Despite the Coalition’s resounding victory in the federal elections, the climate hysterics continue apace.
Fortunately, the government is now in a position to ignore the extremist fringe and focus on delivering reliable affordable energy to Aussie households and businesses. All while remaining on track to meet the nation’s emissions reduction commitments under the Paris Agreement.
Federal Energy Minister Angus Taylor is set to revive laws urging power companies to cut wholesale prices and guarantee supply.
‘It is our policy, we took it to the election, it has been through the partyroom, and it has been introduced to parliament,’ he told The Australian on Wednesday.
According to AAP, Mr Taylor said it was no surprise the ‘big stick’ legislation is an important for when parliament returns in July.
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‘Energy Mandate’ labelled ‘draconian, extreme and arbitrary’
The power industry has labelled the energy mandate as labelled draconian, extreme and arbitrary, AAP reports. This gives the federal government unparalleled powers to break up power companies.
Now that the coalition has the majority government, it’s again trying to pass its legislation since failing to do so in March.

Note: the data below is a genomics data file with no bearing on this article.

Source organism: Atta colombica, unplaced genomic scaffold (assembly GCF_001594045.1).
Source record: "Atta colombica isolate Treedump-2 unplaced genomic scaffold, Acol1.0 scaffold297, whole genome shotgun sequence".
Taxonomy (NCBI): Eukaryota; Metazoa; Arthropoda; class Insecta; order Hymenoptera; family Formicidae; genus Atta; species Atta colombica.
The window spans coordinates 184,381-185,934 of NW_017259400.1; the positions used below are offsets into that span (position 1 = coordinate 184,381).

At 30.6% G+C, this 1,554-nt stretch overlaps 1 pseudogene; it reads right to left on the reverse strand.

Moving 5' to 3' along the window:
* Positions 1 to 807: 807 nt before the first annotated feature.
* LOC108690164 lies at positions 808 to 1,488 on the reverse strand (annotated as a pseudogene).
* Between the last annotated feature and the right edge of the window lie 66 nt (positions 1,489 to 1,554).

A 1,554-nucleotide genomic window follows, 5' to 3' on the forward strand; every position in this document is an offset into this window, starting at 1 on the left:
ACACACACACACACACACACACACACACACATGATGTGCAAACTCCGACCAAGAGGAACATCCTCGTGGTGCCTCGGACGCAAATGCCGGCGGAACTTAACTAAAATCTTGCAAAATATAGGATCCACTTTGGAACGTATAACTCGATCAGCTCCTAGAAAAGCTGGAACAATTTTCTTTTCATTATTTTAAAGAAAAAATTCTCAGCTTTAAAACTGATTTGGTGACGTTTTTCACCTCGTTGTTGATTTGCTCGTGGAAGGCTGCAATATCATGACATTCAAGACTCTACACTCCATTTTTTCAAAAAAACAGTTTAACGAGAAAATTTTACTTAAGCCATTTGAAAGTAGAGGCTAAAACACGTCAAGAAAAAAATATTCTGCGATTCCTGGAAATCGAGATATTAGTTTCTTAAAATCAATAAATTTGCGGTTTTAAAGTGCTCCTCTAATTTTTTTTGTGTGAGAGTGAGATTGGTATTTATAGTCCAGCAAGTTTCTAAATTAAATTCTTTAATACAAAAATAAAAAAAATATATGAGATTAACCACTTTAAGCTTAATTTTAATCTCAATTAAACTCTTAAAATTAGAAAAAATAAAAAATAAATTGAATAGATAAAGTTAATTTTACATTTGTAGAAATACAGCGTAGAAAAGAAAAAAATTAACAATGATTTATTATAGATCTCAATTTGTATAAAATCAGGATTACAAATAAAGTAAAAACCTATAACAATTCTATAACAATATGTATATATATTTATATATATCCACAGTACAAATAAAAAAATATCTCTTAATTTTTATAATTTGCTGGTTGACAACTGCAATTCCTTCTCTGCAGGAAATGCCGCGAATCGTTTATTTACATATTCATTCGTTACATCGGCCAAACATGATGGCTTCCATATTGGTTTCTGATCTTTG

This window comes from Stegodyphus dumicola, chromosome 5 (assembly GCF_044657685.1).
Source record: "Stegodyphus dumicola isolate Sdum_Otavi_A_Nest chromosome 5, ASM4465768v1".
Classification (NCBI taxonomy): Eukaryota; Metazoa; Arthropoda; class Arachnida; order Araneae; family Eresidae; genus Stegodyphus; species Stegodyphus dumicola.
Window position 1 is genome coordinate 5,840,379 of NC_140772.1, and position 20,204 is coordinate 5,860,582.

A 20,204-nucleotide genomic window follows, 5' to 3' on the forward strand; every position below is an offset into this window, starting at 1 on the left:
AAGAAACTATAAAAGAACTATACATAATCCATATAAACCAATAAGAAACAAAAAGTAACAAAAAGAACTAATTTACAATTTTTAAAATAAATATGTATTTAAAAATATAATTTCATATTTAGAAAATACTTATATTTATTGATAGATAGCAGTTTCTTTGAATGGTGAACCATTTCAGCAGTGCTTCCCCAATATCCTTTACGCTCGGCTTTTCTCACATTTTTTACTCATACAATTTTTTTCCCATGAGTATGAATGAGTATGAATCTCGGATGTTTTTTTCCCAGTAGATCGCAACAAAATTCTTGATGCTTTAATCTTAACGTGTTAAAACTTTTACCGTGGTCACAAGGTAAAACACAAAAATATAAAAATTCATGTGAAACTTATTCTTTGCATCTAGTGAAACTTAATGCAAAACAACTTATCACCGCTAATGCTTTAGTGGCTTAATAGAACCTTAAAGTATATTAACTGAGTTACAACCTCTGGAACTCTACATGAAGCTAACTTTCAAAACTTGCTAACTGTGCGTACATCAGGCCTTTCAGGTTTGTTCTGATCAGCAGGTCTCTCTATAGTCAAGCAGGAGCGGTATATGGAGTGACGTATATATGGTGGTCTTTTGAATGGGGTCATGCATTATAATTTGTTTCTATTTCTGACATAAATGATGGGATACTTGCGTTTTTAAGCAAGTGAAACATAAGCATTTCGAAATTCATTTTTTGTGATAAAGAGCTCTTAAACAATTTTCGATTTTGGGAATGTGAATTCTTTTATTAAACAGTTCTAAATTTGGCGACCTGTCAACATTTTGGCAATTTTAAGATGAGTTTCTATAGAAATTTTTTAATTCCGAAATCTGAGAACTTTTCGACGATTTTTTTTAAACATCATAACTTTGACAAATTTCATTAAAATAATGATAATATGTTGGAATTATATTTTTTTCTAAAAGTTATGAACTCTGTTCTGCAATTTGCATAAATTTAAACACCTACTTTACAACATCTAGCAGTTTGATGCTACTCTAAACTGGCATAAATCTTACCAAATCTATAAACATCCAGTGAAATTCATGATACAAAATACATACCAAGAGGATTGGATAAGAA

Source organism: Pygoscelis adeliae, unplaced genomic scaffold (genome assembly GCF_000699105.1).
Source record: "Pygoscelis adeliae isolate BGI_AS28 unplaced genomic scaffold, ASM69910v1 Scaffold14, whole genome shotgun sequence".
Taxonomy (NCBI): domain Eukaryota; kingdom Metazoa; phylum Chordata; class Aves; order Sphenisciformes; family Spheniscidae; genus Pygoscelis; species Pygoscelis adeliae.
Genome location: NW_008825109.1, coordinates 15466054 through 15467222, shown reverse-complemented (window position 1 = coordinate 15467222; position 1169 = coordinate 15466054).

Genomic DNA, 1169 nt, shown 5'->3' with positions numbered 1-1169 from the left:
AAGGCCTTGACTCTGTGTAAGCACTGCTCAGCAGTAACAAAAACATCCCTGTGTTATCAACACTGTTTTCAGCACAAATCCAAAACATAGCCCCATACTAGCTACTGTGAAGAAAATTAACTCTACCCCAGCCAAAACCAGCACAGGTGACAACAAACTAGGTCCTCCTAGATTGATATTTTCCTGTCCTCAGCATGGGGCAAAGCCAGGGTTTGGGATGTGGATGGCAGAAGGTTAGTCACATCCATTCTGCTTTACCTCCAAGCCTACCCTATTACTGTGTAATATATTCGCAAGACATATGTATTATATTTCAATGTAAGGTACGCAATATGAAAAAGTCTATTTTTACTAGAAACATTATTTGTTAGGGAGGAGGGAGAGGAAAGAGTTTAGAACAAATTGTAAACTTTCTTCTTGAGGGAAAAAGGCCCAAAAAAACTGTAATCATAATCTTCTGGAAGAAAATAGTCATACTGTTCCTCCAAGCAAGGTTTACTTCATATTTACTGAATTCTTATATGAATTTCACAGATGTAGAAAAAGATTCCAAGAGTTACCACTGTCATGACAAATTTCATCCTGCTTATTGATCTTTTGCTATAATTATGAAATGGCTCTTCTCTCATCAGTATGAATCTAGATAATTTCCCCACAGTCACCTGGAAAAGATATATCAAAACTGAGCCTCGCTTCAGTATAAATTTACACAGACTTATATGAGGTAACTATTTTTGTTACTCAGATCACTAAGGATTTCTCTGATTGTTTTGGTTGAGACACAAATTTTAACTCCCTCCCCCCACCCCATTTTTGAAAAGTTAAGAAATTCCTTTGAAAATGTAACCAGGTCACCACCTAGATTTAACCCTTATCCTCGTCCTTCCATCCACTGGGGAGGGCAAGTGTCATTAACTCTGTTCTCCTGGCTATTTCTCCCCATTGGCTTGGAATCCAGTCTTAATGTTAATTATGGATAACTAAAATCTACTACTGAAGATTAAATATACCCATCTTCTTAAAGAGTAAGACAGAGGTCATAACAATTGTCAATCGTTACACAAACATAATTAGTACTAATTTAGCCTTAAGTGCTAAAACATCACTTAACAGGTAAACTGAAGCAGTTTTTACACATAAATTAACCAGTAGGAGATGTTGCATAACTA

Resources Minister Matt Canavan, who was kept afloat by the coalition’s re-election, also snagged a mandate for coal-fired power.
‘The government will progress investments in coal-fired power,’ he told the Sydney Morning Herald.
‘That was what we took to the election, it was a key part of our policy package in North Queensland — that we would look at building a coal-fired power station in North Queensland.’
New Opposition leader Anthony Albanese has hit back at the government’s plans to support new power generation nationwide.
‘We actually live in a market economy — we don’t live in a state-controlled economy,’ he said.
‘Energy Mandate’ not concerned with reducing emissions
Senator Canavan is calling for state governments in Victoria and NSW to open up more gas fields — which he says will stop further energy price hikes for households and manufacturers.
This has caused many people to wonder whether the government is serious about reducing emissions.
According to AAP, Energy companies have revolted at the minister’s refusal to ‘revive the National Energy Guarantee, and have challenged him to explain how Australia will meet its international climate targets.’
They argued that Mr Taylor will need to show how emission reductions will be integrated into Australia’s energy policy.
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